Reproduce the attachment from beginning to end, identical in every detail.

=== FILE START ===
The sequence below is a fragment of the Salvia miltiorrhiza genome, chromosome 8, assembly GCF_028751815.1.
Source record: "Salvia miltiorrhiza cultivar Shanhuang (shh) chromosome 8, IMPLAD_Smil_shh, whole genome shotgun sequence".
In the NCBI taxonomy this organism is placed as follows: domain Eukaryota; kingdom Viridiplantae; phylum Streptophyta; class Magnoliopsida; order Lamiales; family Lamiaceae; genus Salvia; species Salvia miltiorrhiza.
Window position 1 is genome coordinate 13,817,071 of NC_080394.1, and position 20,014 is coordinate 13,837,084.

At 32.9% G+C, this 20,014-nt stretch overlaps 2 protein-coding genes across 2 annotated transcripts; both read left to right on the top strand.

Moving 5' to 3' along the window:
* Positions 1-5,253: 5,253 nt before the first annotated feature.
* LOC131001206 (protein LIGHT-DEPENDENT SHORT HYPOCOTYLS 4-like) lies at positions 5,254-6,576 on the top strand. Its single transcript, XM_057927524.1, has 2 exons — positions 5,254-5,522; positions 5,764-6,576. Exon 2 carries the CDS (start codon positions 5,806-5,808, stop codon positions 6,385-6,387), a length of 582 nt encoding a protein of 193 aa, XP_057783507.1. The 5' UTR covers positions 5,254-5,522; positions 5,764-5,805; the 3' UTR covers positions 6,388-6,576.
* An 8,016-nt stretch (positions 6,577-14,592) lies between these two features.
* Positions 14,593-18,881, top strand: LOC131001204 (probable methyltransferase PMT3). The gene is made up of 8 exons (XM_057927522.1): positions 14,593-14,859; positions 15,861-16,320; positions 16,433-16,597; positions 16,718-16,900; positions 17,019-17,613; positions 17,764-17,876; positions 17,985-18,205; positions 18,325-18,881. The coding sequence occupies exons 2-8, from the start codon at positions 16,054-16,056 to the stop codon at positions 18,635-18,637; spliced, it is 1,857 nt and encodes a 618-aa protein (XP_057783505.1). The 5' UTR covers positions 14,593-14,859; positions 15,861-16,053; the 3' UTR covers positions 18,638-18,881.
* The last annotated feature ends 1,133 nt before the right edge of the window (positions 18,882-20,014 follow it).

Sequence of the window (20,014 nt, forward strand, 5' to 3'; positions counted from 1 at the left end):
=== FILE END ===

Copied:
The sequence below is a fragment of the Salvia miltiorrhiza genome, chromosome 8, assembly GCF_028751815.1.
Source record: "Salvia miltiorrhiza cultivar Shanhuang (shh) chromosome 8, IMPLAD_Smil_shh, whole genome shotgun sequence".
In the NCBI taxonomy this organism is placed as follows: domain Eukaryota; kingdom Viridiplantae; phylum Streptophyta; class Magnoliopsida; order Lamiales; family Lamiaceae; genus Salvia; species Salvia miltiorrhiza.
Window position 1 is genome coordinate 13,817,071 of NC_080394.1, and position 20,014 is coordinate 13,837,084.

At 32.9% G+C, this 20,014-nt stretch overlaps 2 protein-coding genes across 2 annotated transcripts; both read left to right on the top strand.

Moving 5' to 3' along the window:
* Positions 1-5,253: 5,253 nt before the first annotated feature.
* LOC131001206 (protein LIGHT-DEPENDENT SHORT HYPOCOTYLS 4-like) lies at positions 5,254-6,576 on the top strand. Its single transcript, XM_057927524.1, has 2 exons — positions 5,254-5,522; positions 5,764-6,576. Exon 2 carries the CDS (start codon positions 5,806-5,808, stop codon positions 6,385-6,387), a length of 582 nt encoding a protein of 193 aa, XP_057783507.1. The 5' UTR covers positions 5,254-5,522; positions 5,764-5,805; the 3' UTR covers positions 6,388-6,576.
* An 8,016-nt stretch (positions 6,577-14,592) lies between these two features.
* Positions 14,593-18,881, top strand: LOC131001204 (probable methyltransferase PMT3). The gene is made up of 8 exons (XM_057927522.1): positions 14,593-14,859; positions 15,861-16,320; positions 16,433-16,597; positions 16,718-16,900; positions 17,019-17,613; positions 17,764-17,876; positions 17,985-18,205; positions 18,325-18,881. The coding sequence occupies exons 2-8, from the start codon at positions 16,054-16,056 to the stop codon at positions 18,635-18,637; spliced, it is 1,857 nt and encodes a 618-aa protein (XP_057783505.1). The 5' UTR covers positions 14,593-14,859; positions 15,861-16,053; the 3' UTR covers positions 18,638-18,881.
* The last annotated feature ends 1,133 nt before the right edge of the window (positions 18,882-20,014 follow it).

Sequence of the window (20,014 nt, forward strand, 5' to 3'; positions counted from 1 at the left end):